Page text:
Ljubljana is completely unreal. As in, it literally does not seem like a real place. It’s too clean, too pastel and too nice- kind of like if Disney decided to build a European capital and give it a whimsical unpronounceable name. Except that unlike Disney, there’s actual character lying behind the sparkling façade.
Even the train ride into town was surreal. After the hot June air of Belgrade, the soft greenness of Slovenia was a refreshing splash of water. For the past few weeks in Bosnia, Serbia and Montenegro I’d been struggling to process the harsh contrast between beautiful people and wrenching destruction. Right away I could tell Slovenia was different. While it was also a part of the former Yugoslavia, Slovenia managed to untangle itself from the genocidal mess with barely any violence at all. It was, and still is, the wealthiest of those states, and the only one that is a part of the EU.
After a sweltering 12 hour train ride, I spent my first 24 hours In Ljubljana wandering in aimless, disoriented awe, blueberry gelato in hand. It’s a tiny place (less than 300,000 people) but it’s also a microcosm of everything you would expect an old world European city to be.
Here are a few things that make Ljubljana such a tiny gem:
I’m not a building buff, but I know beauty when I see it, and the old town of Ljubljana was full of it It’s a distinct mix of Baroque and Art nouveau architecture with intricate details, all in a palette of pastels. You would never ever guess this country used to be communist- none of those Eastern block style apartment buildings squat here. The centerpiece of the old town is the elegant Triple Bridge designed by Jože Plečnik, which seems to be a meeting place for beautiful young Slovenians.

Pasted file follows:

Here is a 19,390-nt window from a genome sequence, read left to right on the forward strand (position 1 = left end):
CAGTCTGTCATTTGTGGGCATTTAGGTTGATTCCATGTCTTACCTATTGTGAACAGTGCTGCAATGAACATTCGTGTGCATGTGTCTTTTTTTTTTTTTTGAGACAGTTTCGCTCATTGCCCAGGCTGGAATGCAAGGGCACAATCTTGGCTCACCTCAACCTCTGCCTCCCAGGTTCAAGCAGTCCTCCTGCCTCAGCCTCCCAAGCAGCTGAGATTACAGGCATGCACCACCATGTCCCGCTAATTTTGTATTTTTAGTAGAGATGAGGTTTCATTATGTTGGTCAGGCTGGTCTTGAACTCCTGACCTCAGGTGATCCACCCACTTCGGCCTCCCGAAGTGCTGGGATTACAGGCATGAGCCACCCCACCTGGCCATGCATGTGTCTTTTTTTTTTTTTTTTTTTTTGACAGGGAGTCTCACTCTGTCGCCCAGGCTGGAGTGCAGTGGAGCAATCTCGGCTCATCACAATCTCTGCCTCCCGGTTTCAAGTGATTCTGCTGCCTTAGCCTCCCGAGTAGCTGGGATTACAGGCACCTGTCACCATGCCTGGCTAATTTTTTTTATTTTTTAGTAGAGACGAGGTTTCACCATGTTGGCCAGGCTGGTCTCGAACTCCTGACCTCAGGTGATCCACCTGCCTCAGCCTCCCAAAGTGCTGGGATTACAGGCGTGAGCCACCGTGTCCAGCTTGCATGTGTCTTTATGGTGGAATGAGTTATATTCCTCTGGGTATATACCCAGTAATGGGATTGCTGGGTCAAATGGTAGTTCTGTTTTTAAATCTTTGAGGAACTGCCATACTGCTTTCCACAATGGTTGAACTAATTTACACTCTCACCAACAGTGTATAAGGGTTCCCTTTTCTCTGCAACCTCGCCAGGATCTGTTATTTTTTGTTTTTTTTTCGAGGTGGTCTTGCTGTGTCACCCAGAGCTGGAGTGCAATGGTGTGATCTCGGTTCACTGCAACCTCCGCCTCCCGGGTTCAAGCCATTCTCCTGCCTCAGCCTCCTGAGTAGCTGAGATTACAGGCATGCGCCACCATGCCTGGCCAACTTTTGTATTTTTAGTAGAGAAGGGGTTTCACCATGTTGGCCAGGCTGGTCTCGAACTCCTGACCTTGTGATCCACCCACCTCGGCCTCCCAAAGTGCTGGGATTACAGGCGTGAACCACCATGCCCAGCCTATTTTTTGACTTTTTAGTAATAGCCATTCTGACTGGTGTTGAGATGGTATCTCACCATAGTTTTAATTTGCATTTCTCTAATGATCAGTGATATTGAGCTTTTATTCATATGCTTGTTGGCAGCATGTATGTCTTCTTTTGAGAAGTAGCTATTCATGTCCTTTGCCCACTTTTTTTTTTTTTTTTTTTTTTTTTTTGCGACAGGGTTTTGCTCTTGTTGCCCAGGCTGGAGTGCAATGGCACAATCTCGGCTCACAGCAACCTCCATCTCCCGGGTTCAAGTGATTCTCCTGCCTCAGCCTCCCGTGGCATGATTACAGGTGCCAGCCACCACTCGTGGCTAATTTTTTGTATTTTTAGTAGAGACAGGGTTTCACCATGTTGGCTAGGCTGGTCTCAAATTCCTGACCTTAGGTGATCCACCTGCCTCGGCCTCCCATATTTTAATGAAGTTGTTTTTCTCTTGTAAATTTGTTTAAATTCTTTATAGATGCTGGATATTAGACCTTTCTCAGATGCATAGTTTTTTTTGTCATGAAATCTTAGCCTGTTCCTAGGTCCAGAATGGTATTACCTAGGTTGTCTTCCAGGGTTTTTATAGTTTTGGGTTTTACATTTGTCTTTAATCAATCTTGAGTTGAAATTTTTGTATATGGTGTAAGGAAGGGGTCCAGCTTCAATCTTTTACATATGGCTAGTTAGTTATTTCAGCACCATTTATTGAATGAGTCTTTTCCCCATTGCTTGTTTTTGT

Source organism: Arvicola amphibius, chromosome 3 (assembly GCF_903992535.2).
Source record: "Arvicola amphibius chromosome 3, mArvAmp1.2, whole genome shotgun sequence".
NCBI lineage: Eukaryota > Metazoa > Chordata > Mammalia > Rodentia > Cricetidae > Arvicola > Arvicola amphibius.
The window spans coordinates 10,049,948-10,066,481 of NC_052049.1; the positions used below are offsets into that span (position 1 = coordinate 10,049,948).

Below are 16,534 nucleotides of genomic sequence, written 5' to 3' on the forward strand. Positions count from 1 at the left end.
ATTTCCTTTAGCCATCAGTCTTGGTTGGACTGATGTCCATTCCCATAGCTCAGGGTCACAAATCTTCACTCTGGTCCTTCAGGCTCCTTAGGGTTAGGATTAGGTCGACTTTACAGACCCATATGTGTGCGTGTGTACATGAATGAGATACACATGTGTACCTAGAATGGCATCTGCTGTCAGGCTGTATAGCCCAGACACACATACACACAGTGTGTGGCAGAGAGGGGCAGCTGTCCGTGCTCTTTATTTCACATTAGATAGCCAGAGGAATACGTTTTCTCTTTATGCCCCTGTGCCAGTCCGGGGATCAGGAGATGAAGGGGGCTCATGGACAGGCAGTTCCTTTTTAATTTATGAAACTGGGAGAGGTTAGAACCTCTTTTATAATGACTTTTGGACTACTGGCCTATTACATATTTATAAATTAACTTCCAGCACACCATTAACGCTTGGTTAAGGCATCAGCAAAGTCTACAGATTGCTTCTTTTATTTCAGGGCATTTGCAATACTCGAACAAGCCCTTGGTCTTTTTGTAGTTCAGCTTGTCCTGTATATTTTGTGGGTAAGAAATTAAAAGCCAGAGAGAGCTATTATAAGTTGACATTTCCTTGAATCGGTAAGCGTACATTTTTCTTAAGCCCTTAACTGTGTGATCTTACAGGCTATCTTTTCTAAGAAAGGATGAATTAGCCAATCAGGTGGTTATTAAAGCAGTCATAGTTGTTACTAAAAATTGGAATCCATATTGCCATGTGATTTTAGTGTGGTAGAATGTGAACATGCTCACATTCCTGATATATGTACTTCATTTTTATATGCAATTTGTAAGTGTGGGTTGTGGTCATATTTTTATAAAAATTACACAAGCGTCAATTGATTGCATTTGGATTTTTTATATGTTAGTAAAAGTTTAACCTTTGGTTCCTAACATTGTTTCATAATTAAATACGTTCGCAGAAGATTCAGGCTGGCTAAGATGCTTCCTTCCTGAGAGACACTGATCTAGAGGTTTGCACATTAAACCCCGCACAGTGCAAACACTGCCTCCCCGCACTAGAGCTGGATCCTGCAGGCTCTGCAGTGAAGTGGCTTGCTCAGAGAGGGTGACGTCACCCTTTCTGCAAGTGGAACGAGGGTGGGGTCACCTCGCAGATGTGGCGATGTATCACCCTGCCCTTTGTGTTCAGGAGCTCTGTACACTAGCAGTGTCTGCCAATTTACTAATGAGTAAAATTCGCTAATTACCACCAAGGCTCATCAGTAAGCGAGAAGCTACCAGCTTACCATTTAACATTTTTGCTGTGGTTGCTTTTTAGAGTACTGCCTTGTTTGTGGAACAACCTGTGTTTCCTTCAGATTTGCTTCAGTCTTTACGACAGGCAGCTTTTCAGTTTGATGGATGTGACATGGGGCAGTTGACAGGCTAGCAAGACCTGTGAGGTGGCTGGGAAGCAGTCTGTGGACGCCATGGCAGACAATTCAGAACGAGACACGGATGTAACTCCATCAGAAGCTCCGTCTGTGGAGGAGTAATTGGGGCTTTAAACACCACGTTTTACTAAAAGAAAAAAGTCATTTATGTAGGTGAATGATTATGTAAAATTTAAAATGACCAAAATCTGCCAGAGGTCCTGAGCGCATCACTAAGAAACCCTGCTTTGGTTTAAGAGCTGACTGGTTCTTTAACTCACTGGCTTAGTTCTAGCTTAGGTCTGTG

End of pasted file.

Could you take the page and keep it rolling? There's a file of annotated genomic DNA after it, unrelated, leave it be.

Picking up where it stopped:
One of my favorite things about Europe, and the Balkans in particular is the enjoyable activity of doing nothing. A slew of pleasant little cafes lie along the banks of the peaceful green Ljubljanica river (bonus fact: Ljubljanica literally means “loved nicely”). You could sit in the shade all day with a coffee or a beer and watch the covered boats drift down the river.
I don’t just mean for couples (although it was the perfect spot to reunite with my boyfriend after three weeks apart). Whether exploring the back alleys, stumbling upon the weekly flower market or strolling along the river at night with the buildings lit up around you, there is a certain level of enchantment to the city, which is enervating.
Like Ljubljana itself the castle is small, tidy and pretty. It’s a true medieval castle dating back to the twelfth century (with older ruins scattered around). Perched on top of a large hill in the center of town, it’s visible from basically anywhere. It’s a hike up the hill but there are great views of the orange roofed city.
The Ljubljana Dragon
Every good fairytale city needs it’s own dragon. According to legend Jason and the Argonauts passed nearby on their way to the Adriatic. Near the city Jason fought and killed a monster- the dragon that is now the symbol of the city. Representations can be spotted all around the city: on the coat of arms, on t-shirts and on the famous Dragon Bridge.
While beautiful, Ljubljana is a tiny city, and it only took a few days before restlessness started to creep in. I spent a week total in Slovenia and was continually amazed by the sharp contrast between it and the rest of the former Yugoslavia.
(And for the record it’s pronounced lyoo-BLYAH-nah.)